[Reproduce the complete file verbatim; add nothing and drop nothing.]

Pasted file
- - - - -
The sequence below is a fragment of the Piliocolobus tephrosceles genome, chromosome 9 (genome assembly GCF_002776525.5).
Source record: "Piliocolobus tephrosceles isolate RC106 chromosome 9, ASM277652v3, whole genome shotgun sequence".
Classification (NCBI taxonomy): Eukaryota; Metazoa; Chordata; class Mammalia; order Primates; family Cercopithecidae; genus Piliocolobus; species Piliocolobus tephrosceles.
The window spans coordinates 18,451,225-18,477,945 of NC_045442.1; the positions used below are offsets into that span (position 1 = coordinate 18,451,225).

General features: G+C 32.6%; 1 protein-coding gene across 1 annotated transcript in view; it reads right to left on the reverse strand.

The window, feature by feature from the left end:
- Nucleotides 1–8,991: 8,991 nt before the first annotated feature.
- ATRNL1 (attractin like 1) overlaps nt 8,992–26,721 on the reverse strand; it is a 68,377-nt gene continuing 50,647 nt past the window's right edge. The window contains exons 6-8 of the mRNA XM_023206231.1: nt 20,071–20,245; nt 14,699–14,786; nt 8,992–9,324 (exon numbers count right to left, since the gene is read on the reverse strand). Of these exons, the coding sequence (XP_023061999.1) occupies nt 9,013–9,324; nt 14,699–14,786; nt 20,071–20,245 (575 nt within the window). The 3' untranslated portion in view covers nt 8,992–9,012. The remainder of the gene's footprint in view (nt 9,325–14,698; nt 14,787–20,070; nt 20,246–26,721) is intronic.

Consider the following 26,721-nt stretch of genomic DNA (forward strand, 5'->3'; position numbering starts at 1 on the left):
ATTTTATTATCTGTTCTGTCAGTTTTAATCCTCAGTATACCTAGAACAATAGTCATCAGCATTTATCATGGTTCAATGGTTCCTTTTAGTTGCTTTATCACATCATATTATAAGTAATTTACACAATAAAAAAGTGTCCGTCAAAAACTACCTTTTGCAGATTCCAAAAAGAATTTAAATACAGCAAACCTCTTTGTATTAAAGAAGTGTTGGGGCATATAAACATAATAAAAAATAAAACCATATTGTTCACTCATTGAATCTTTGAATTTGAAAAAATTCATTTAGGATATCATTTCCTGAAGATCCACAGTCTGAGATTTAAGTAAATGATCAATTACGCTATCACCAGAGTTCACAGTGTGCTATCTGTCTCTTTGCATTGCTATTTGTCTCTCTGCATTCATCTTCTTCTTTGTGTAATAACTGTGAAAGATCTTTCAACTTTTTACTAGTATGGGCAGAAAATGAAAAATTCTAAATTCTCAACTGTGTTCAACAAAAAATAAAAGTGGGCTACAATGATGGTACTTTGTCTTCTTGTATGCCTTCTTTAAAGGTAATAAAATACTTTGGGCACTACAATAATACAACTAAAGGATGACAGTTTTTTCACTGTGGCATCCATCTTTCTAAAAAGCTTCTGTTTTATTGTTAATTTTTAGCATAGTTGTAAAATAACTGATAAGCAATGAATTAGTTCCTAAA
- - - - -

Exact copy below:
The sequence below is a fragment of the Piliocolobus tephrosceles genome, chromosome 9 (genome assembly GCF_002776525.5).
Source record: "Piliocolobus tephrosceles isolate RC106 chromosome 9, ASM277652v3, whole genome shotgun sequence".
Classification (NCBI taxonomy): Eukaryota; Metazoa; Chordata; class Mammalia; order Primates; family Cercopithecidae; genus Piliocolobus; species Piliocolobus tephrosceles.
The window spans coordinates 18,451,225-18,477,945 of NC_045442.1; the positions used below are offsets into that span (position 1 = coordinate 18,451,225).

General features: G+C 32.6%; 1 protein-coding gene across 1 annotated transcript in view; it reads right to left on the reverse strand.

The window, feature by feature from the left end:
- Nucleotides 1–8,991: 8,991 nt before the first annotated feature.
- ATRNL1 (attractin like 1) overlaps nt 8,992–26,721 on the reverse strand; it is a 68,377-nt gene continuing 50,647 nt past the window's right edge. The window contains exons 6-8 of the mRNA XM_023206231.1: nt 20,071–20,245; nt 14,699–14,786; nt 8,992–9,324 (exon numbers count right to left, since the gene is read on the reverse strand). Of these exons, the coding sequence (XP_023061999.1) occupies nt 9,013–9,324; nt 14,699–14,786; nt 20,071–20,245 (575 nt within the window). The 3' untranslated portion in view covers nt 8,992–9,012. The remainder of the gene's footprint in view (nt 9,325–14,698; nt 14,787–20,070; nt 20,246–26,721) is intronic.

Consider the following 26,721-nt stretch of genomic DNA (forward strand, 5'->3'; position numbering starts at 1 on the left):
ATTTTATTATCTGTTCTGTCAGTTTTAATCCTCAGTATACCTAGAACAATAGTCATCAGCATTTATCATGGTTCAATGGTTCCTTTTAGTTGCTTTATCACATCATATTATAAGTAATTTACACAATAAAAAAGTGTCCGTCAAAAACTACCTTTTGCAGATTCCAAAAAGAATTTAAATACAGCAAACCTCTTTGTATTAAAGAAGTGTTGGGGCATATAAACATAATAAAAAATAAAACCATATTGTTCACTCATTGAATCTTTGAATTTGAAAAAATTCATTTAGGATATCATTTCCTGAAGATCCACAGTCTGAGATTTAAGTAAATGATCAATTACGCTATCACCAGAGTTCACAGTGTGCTATCTGTCTCTTTGCATTGCTATTTGTCTCTCTGCATTCATCTTCTTCTTTGTGTAATAACTGTGAAAGATCTTTCAACTTTTTACTAGTATGGGCAGAAAATGAAAAATTCTAAATTCTCAACTGTGTTCAACAAAAAATAAAAGTGGGCTACAATGATGGTACTTTGTCTTCTTGTATGCCTTCTTTAAAGGTAATAAAATACTTTGGGCACTACAATAATACAACTAAAGGATGACAGTTTTTTCACTGTGGCATCCATCTTTCTAAAAAGCTTCTGTTTTATTGTTAATTTTTAGCATAGTTGTAAAATAACTGATAAGCAATGAATTAGTTCCTAAA